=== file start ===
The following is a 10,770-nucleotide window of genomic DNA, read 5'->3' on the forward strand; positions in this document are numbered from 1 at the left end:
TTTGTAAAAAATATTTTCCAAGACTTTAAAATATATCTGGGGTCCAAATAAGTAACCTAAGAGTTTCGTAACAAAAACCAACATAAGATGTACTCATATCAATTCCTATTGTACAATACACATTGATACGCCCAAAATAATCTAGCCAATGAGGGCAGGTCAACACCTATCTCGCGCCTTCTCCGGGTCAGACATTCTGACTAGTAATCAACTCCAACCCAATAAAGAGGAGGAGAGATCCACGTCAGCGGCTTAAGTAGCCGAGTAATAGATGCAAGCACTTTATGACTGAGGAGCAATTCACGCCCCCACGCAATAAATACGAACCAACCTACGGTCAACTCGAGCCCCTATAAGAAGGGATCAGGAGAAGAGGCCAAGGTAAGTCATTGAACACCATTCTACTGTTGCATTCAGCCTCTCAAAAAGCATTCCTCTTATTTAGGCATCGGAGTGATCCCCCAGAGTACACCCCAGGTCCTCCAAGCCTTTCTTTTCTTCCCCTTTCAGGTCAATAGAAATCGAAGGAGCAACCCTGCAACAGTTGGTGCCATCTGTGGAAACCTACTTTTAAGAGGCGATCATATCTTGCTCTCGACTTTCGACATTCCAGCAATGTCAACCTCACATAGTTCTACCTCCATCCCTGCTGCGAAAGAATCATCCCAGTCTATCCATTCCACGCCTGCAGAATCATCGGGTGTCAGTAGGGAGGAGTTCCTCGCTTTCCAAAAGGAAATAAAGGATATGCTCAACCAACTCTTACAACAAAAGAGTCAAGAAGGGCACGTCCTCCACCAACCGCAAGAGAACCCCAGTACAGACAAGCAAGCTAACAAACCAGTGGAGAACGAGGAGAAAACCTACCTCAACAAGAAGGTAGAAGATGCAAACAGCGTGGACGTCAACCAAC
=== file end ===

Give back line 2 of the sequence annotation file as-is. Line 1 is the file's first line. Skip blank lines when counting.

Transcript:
TTTGTAAAAAATATTTTCCAAGACTTTAAAATATATCTGGGGTCCAAATAAGTAACCTAAGAGTTTCGTAACAAAAACCAACATAAGATGTACTCATATCAATTCCTATTGTACAATACACATTGATACGCCCAAAATAATCTAGCCAATGAGGGCAGGTCAACACCTATCTCGCGCCTTCTCCGGGTCAGACATTCTGACTAGTAATCAACTCCAACCCAATAAAGAGGAGGAGAGATCCACGTCAGCGGCTTAAGTAGCCGAGTAATAGATGCAAGCACTTTATGACTGAGGAGCAATTCACGCCCCCACGCAATAAATACGAACCAACCTACGGTCAACTCGAGCCCCTATAAGAAGGGATCAGGAGAAGAGGCCAAGGTAAGTCATTGAACACCATTCTACTGTTGCATTCAGCCTCTCAAAAAGCATTCCTCTTATTTAGGCATCGGAGTGATCCCCCAGAGTACACCCCAGGTCCTCCAAGCCTTTCTTTTCTTCCCCTTTCAGGTCAATAGAAATCGAAGGAGCAACCCTGCAACAGTTGGTGCCATCTGTGGAAACCTACTTTTAAGAGGCGATCATATCTTGCTCTCGACTTTCGACATTCCAGCAATGTCAACCTCACATAGTTCTACCTCCATCCCTGCTGCGAAAGAATCATCCCAGTCTATCCATTCCACGCCTGCAGAATCATCGGGTGTCAGTAGGGAGGAGTTCCTCGCTTTCCAAAAGGAAATAAAGGATATGCTCAACCAACTCTTACAACAAAAGAGTCAAGAAGGGCACGTCCTCCACCAACCGCAAGAGAACCCCAGTACAGACAAGCAAGCTAACAAACCAGTGGAGAACGAGGAGAAAACCTACCTCAACAAGAAGGTAGAAGATGCAAACAGCGTGGACGTCAACCAAC